Warner Bros. Has Pissed Off a Lot of People in Hollywood


Legendary Entertainment is quite angry at the decision that Dune and Godzilla vs. Kong will be released on HBO Max. Director Christopher Nolan also slammed Warner Bros. for its 2021 release plan, and director James Gunn reportedly wasn’t very excited about it either because of his movie The Suicide Squad.

WB managed to piss off everyone in Hollywood! Actors, directors, agents, and studios are reeling from the news. Those who were informed of WB’s decision only found out a couple of hours before the announcement. Then there was a ton of talent that found out like the rest of the world.

While there’s been a lot of talk about how this could affect movie theaters, things are a lot messier behind-the-scenes in Hollywood as agents, talent, and production companies are trying to figure out what this means for them and if they will get the money they’re owed.

Reports from The New York Times and The Hollywood Reporter have given some insight on what is going on in Hollywood right now as larger agencies and talent management firms are looking to cut ropes and go to court with Warner Bros. It’s revealed that WB was deemed the “best home for talent”, but that’s shifted now.

Apparently, Gal Godot and director Patty Jenkins worked out a deal with WB over Wonder Woman 1984 before they made the announcement on that movie. It’s said that they got a “nice upfront paycheck.” No one else got that same courtesy and people are wondering why. NYT reports:

The surprise move left agencies on a war footing. Representatives for major Warner Bros. stars like Denzel Washington, Margot Robbie, Will Smith, Keanu Reeves, Hugh Jackman and Angelina Jolie wanted to know why their clients had been treated in a lesser manner than Ms. Gadot. Talk of a Warner Bros. boycott began circulating inside the Directors Guild of America. A partner at one talent agency spent part of the weekend meeting with litigators. Some people started to angrily refer to the studio as Former Bros. “For the longest time, Warner Bros. has been known as the best home for talent, and that has been a significant competitive advantage,” Michael Nathanson, a founder of the MoffettNathanson media research firm, said in a phone interview. “With this move, they alienated the very talent they have worked so hard to attract. These aren’t engineers you can just replace.”

A lot of these people feel deceived and taken advantage of by the studio and it’s very likely that some actors and directors are going to be reluctant to work with the studio in the coming years. One agent told THR:

“Warners was the quintessentially talent-friendly, filmmaker-friendly studio. Now Warners isn’t the first place, second place or third place you want to go.”

Some of the other talents who aren’t happy with the situation include Dune director Denis Villeneuve, who “is said to be among those who felt most strongly that a traditional big-screen release was essential for his film.” Then there’s In the Heights director Jon M. Chu, “who along with Lin-Manuel Miranda went through an intense courtship with multiple suitors for In the Heights and who had turned down a huge Netflix offer for Crazy Rich Asians because he cherishes the communal theatrical experience,” and they are “shell-shocked” by the news. Then, of course, there’s James Gunn “was not pleased when the studio followed its shocking announcement by floating a lackluster formula for compensating him and other profit participants in the film.”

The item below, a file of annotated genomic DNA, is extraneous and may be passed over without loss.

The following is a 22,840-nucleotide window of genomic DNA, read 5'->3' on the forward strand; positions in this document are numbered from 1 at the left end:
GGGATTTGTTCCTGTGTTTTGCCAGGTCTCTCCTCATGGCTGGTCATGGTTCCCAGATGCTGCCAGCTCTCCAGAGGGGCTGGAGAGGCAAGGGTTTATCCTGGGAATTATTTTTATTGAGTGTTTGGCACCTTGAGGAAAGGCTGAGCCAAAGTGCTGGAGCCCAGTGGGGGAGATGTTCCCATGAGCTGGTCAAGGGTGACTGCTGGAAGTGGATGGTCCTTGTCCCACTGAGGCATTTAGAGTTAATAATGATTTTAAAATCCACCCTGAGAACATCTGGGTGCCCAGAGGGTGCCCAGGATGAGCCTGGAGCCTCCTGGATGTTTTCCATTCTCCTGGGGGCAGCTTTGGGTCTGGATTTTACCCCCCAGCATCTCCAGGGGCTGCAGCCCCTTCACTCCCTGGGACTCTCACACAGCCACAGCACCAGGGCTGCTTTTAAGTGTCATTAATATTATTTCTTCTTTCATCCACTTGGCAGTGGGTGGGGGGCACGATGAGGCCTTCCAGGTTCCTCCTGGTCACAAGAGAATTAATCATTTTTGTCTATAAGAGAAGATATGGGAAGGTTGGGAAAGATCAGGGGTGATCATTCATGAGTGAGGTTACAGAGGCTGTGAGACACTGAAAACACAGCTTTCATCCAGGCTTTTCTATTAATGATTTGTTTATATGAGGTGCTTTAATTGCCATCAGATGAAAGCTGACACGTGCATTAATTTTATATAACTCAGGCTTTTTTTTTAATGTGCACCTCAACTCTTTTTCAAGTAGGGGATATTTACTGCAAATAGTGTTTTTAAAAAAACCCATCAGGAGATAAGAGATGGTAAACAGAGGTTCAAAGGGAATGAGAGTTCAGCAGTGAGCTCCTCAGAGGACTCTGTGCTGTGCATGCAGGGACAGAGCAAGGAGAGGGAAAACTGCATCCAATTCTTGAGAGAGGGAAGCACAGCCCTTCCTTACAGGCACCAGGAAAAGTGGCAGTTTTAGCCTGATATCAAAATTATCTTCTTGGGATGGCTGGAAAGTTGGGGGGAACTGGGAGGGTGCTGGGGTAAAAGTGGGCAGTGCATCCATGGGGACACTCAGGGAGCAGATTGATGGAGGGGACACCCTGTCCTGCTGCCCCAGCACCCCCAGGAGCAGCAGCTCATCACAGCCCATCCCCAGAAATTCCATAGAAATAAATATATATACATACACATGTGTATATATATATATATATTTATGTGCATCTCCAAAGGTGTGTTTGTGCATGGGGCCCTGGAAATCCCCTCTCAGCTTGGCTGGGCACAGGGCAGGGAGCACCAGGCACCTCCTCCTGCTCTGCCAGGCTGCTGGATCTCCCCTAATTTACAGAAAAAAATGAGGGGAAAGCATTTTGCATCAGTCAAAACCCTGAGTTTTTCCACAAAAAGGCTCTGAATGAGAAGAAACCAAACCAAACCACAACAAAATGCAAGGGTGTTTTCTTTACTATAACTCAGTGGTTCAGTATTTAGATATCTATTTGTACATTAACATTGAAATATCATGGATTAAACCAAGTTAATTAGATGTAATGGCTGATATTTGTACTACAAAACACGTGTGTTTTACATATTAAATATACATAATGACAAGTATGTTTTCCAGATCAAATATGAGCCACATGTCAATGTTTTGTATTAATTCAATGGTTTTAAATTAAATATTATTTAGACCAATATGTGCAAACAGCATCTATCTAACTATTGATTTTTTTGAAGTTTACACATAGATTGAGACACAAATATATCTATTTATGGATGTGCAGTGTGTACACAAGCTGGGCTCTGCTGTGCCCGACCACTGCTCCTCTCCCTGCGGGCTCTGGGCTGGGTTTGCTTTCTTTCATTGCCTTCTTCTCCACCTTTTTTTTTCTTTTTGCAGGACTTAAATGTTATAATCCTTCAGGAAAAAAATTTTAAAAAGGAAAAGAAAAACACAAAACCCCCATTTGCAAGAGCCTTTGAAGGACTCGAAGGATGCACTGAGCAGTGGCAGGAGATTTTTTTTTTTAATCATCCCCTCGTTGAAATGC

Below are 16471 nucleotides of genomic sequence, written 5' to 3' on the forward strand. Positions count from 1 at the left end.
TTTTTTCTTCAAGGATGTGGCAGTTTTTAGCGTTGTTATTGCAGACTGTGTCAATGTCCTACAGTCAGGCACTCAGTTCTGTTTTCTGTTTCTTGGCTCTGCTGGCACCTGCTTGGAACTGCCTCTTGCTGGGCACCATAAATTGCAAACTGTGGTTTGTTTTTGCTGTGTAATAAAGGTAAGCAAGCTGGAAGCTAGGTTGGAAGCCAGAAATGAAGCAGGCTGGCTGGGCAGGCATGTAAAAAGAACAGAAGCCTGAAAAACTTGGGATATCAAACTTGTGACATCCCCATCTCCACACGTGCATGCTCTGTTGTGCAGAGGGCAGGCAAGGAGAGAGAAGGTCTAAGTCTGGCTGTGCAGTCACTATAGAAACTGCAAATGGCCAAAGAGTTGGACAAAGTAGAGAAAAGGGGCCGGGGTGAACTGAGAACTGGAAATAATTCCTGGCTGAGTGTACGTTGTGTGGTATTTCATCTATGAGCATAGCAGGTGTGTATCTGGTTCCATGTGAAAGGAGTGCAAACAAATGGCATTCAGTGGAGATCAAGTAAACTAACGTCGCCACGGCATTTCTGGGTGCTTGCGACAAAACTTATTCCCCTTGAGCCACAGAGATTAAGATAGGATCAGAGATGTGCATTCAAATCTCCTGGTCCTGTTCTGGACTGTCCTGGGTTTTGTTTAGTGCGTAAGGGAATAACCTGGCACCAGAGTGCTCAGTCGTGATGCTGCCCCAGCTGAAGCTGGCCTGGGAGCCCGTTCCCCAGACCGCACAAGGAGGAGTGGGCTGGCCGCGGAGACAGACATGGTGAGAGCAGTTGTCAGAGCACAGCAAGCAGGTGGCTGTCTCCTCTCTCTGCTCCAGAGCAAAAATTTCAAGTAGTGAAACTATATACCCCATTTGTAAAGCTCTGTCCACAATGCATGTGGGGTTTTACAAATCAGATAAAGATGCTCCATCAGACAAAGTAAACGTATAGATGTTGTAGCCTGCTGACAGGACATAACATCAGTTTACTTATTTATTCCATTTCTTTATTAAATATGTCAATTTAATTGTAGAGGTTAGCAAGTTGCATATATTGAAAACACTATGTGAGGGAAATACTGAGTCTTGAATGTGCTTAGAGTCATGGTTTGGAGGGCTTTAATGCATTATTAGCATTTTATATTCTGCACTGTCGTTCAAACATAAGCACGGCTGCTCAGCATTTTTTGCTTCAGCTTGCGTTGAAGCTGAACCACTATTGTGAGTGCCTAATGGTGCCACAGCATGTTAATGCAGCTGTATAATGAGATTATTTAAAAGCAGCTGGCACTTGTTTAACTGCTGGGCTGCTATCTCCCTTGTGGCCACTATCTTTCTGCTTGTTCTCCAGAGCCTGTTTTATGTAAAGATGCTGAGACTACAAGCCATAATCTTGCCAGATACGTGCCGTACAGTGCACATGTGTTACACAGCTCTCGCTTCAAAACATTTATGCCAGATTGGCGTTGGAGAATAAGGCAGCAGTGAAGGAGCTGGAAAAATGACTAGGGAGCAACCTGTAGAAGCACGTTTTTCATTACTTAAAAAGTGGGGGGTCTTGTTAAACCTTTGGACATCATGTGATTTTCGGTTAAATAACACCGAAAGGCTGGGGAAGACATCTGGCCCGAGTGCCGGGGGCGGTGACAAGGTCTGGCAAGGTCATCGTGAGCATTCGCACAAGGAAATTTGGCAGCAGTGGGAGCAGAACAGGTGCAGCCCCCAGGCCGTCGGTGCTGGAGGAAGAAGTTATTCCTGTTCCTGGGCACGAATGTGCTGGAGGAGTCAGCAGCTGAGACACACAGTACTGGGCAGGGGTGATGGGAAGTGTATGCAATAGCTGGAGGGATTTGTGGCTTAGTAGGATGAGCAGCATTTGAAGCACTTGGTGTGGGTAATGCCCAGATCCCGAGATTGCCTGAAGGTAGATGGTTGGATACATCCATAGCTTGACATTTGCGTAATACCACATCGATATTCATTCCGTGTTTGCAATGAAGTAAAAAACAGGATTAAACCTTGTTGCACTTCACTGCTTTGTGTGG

When actors, writers, directors, and producers make a movie they get two separate checks. There’s the insured upfront payment they receive, and then there’s a cut they get that comes from a part of ticket sales after a studio has recovered its costs.

NYT explains:

If a film flops, the second payday never comes. If a film is a hit, as is often the case with superheroes and other fantasy stories, the “back end” pay can add up to wheelbarrows full of cash. That money trickles down through Hollywood’s financial ecosystem to agents, lawyers and managers — funding Pacific Palisades mansions, the latest Porsche and $1,000-per-person Urasawa dinners.

It is unclear whether Warner Bros. has a legal requirement to renegotiate back-end arrangements for the 17 movies, as it did with “Wonder Woman 1984” heavyweights. Mr. Kilar said in a phone interview on Friday that, while these changes might be jarring to those who expected one thing for their movie and were now getting something very different, the end goal was to honor talent relationships as the studio had done in the past.

I’m sure many of you won’t feel sympathetic about the idea of Hollywood celebrities not getting their multi-million-dollar paychecks. But, there are a few stars from films like Dune who agreed to lower their upfront fees to reduce the production costs of the films, and instead opted to get a bigger cut of the back end from the box office take. So, the agents of the talent are scrambling to get a fair payday for the latent that they represent.

The way the plan is currently set up with WarnerMedia. HBO Max will pay “Warner Bros. a licensing fee for the 31-day concurrent rights. The fee will be equal to the studio’s portion of ticket sales in the United States. (Ticket sales are generally split 50-50 between studios and theaters).”

Agents see WarnerMedia acting in self-interest and they believe that the company has a responsibility to “maximize value for the profit participants — to make a good-faith effort to see what prices other companies might have paid for the Warner Bros. movies before selling them to itself.”

Warner Bros. has clearly found itself in hot water over their 2021 HBO Max release plan and it’s secure to say that their legal team is going to be facing a ton of work when all the lawsuits come in.

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